You never know the biggest day of your life is the biggest day. Not until it’s happening. You don’t recognize the biggest day of your life, not until you’re right in the middle of it. The day you commit to something or someone. The day you get your heart broken. The day you meet your soul mate. The day you realize there’s not enough time, because you wanna live forever. Those are the biggest days. The perfect days. – Izzie Stevens, Grey’s Anatomy
September 11th. No one even needs to explain the hurt, pain, tragedy, fear or vulnerability. We lost just under 3000 citizens that day. We lost 343 Firefighters, 73 Law Enforcement officers, 1 chaplain, and other EMT’s, nurses, and other responders. We were undefeatable at home, or so we thought. To say it was a horrible day is an understatement.
However, there were good things that happened that day too. We joined together as a nation. We put aside our differences and stood up with one voice. We put aside out politics and stood on the steps of the Capital and sang “God Bless America”. We were Americans. We take the bad and keep going. We fight for what is right. We stand up for the defenseless. We experienced (no matter how brief) a sense of unity.
But personally, that day was huge for me. September 11, 2008 was the day that I decided to stand up for first responders. In 2008, during one of the moments of silence, a deep sence of appreciation for first responders swept over me. It started a chain of events that changed my life, and continues to do so even to this day. That evening I called the Huber Heights Police and asked the dispatcher (I didn’t have permission so I won’t mention her name, but I will never forget it) if she could let the officers and fire fighters know my that “a citizen of Huber Heights appreciated them being there.” I was informed that she had not had that request in over 13 years. So that’s when I decided that I would reach as many as I could and let them know they are cared about. Since then I’ve talked (in person and via email) to officers and firefighters from all over the country. I keep every email response and cherish them all. I’ve made some great friends, who I would have never known otherwise. My desire to just reach out to these people has changed me forever. I found MY place in the world.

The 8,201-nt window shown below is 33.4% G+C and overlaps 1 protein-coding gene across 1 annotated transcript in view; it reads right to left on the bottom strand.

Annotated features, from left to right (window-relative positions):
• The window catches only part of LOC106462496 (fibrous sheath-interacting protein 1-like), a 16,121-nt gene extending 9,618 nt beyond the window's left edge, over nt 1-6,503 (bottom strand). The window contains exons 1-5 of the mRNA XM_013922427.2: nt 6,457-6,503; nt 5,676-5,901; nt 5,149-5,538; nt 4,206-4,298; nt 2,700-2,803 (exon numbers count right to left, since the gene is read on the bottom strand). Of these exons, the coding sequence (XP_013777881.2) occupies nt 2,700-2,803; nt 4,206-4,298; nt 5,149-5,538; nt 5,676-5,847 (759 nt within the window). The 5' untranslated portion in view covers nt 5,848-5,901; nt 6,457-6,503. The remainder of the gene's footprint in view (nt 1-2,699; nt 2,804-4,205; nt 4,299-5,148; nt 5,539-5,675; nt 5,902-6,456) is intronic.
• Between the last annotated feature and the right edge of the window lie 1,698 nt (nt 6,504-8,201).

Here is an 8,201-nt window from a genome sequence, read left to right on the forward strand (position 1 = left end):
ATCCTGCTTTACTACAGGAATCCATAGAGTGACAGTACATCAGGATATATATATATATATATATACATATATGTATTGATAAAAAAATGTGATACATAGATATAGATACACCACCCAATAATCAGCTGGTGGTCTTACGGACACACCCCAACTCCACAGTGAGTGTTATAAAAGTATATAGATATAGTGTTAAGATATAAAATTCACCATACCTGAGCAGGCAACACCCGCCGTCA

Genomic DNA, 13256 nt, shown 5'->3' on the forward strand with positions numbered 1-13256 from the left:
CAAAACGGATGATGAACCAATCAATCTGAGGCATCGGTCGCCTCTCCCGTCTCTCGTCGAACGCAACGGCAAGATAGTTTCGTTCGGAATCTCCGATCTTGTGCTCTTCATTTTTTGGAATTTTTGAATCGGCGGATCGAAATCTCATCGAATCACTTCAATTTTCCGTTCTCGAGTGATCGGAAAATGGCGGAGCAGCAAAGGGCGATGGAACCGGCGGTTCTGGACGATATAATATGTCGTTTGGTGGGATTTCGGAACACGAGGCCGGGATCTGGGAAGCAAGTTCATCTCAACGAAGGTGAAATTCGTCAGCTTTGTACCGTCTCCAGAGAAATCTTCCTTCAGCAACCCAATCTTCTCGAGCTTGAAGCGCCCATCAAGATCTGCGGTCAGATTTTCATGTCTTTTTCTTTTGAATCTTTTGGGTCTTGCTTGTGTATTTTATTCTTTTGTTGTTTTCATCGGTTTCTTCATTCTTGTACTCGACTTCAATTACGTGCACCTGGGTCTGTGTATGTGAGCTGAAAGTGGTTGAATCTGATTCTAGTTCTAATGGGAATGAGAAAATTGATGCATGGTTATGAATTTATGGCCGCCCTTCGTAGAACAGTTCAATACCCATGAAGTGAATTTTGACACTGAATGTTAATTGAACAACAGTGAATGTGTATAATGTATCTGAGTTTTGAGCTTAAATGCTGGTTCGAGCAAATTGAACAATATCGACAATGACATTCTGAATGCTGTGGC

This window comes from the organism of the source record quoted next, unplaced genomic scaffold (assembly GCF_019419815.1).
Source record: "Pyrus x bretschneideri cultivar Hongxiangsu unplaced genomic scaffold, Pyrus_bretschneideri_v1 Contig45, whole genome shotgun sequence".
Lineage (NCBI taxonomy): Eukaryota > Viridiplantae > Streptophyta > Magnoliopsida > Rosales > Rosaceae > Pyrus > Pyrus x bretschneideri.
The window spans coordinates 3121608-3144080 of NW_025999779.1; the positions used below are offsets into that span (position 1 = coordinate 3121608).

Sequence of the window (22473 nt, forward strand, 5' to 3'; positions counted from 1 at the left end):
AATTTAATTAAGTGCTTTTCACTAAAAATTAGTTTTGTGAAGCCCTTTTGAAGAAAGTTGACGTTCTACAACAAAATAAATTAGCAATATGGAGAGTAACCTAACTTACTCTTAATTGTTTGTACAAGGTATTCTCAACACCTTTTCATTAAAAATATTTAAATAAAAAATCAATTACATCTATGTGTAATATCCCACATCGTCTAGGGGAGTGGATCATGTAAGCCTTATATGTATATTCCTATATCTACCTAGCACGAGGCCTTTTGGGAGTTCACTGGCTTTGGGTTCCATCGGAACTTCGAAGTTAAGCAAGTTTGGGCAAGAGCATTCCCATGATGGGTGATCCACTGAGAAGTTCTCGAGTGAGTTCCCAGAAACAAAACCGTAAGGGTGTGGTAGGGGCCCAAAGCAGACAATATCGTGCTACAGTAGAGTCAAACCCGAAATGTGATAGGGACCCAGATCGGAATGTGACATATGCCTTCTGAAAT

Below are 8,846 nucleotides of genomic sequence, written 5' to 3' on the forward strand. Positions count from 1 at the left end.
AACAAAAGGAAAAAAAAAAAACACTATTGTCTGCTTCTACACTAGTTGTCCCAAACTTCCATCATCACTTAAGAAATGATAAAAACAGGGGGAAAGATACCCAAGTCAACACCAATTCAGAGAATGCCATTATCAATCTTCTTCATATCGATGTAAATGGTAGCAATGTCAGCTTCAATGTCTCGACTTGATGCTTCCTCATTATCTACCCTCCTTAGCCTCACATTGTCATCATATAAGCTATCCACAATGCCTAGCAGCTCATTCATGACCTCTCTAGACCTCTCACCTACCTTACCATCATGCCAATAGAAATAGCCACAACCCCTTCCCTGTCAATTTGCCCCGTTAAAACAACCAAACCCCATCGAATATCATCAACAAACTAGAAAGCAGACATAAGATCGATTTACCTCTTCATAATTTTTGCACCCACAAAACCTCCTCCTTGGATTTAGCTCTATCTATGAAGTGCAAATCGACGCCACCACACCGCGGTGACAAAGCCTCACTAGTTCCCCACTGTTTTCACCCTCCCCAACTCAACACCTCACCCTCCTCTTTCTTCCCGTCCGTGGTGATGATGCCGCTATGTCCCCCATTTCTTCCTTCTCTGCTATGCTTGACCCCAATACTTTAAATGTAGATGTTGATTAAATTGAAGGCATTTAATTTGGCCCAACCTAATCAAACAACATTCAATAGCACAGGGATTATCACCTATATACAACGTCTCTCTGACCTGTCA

But another major event happened, on the exact day of the tragedy. 9/11/2001 was my first date with a wonderful woman who, in less that a year, would become my wife. We talked on the phone a few times throughout the day. She asked if II wanted to postpone coming over. We didn’t. I thought that those people who gave so much would be happy that I found love. We ate together. We cried together. We held each other. Thirteen years later, we are still together. She’s supported me, even what at times she did not understand. She kept things running at home when I helped out in Kentucky after the tornadoes. She’s been a rock at times when I needed it. She’s put up with my craziness and immaturity. It’s been hard sometimes, I’m not going to lie to you. We’ve had our share of ups and downs. But we’re still hanging in there together. So I say it publicly and unashamed – I love my wife.
So today, take time to grieve what we’ve lost. Take time to remember those who gave their all. Take time to be with your families. Then get ready to “saddle up”, because America’s brighter days are still ahead. But we have work to do.